By NICOLE WINFIELD

The Vatican this week is hosting a three-day symposium on the Catholic priesthood amid renewed public attention on clergy sex abuse scandals and fresh research into the abuses of priestly power that harm both children and adults.

Pope Francis opens the symposium Thursday, and no fewer than a half-dozen Vatican cardinals are scheduled to either address the conference or preside over its sessions.

The high-level lineup suggests the topic has particular relevance as the Catholic hierarchy grapples with dwindling numbers of priests in Europe and the Americas and calls for a reform of everything from celibacy requirements to the role of women in the church.

But the sex abuse scandals are still making news, most recently with allegations that Pope Benedict XVI botched cases when he was an archbishop. While such revelations have been emerging for decades, new attention is focused on clergy who abuse their power to engage in sexual activity with adults, oftentimes abusing them spiritually in the process.

Recent developments have shed light on a problem the Vatican has long tried to ignore. These include the #MeToo movement, revelations of nuns abused by priests and the scandal over disgraced ex-Cardinal Theodore McCarrick, who was defrocked in 2019 after the Vatican determined he bedded adult seminarians as well as minors.

Archbishop Bernard Hebda of St. Paul and Minneapolis told his fellow bishops over a year ago that the McCarrick scandal “gives us the moment to speak about” the abuse of adults in the Church, and to do some “mature thinking” about how to address their trauma and the clergy who cause it.

The Catholic hierarchy has long insisted that these are consensual “affairs” between adults that are sinful for the priest but not criminal. But recent Catholic scholarship underscores that the behavior amounts to professional sexual misconduct, and that victims are traumatized both by the acts themselves and the church’s dismissive response.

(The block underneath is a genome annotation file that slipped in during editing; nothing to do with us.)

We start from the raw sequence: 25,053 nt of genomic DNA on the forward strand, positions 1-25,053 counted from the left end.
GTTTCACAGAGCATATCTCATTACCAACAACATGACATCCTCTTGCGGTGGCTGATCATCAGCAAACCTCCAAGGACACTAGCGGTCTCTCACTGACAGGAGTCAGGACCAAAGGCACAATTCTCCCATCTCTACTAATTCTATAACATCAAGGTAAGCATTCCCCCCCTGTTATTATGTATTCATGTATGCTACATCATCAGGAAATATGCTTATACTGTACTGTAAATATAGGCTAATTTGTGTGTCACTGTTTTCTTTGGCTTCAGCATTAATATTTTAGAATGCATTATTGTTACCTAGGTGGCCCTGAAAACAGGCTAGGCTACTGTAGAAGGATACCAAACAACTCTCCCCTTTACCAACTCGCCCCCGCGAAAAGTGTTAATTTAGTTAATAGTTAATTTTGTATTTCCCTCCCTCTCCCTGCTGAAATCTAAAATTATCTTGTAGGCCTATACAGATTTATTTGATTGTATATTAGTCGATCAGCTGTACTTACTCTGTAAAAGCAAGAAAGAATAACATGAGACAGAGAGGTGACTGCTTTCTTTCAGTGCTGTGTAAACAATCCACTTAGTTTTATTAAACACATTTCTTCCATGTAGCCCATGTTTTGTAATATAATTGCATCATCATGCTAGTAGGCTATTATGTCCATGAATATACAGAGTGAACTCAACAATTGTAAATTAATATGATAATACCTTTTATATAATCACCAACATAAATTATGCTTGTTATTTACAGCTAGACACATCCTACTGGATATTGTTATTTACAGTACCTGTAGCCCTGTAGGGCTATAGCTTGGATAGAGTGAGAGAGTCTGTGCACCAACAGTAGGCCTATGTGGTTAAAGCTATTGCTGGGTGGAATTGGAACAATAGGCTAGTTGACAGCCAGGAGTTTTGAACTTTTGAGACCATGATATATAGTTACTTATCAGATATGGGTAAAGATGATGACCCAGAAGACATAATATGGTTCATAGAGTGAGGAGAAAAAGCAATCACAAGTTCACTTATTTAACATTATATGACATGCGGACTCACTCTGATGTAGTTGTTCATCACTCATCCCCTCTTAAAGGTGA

Recently a team of German researchers published an anthology of 23 women who describe the spiritual and sexual abuse they suffered at the hands of priests, many of them current or former nuns but some laywomen as well.

The women described being trapped in toxic relationships with purportedly celibate, holy men, unable to break free because of the trauma bonds they formed with their abusers.

The stories were the subject of a conference this month organized by the Centre for Safeguarding Minors and Vulnerable Persons at the Catholic St. Paul University in Ottawa.

“There is a growing community, a network of academics, scholars and survivors,” said Doris Reisinger, a former nun and survivor of adult abuse who has become a leading researcher in the field.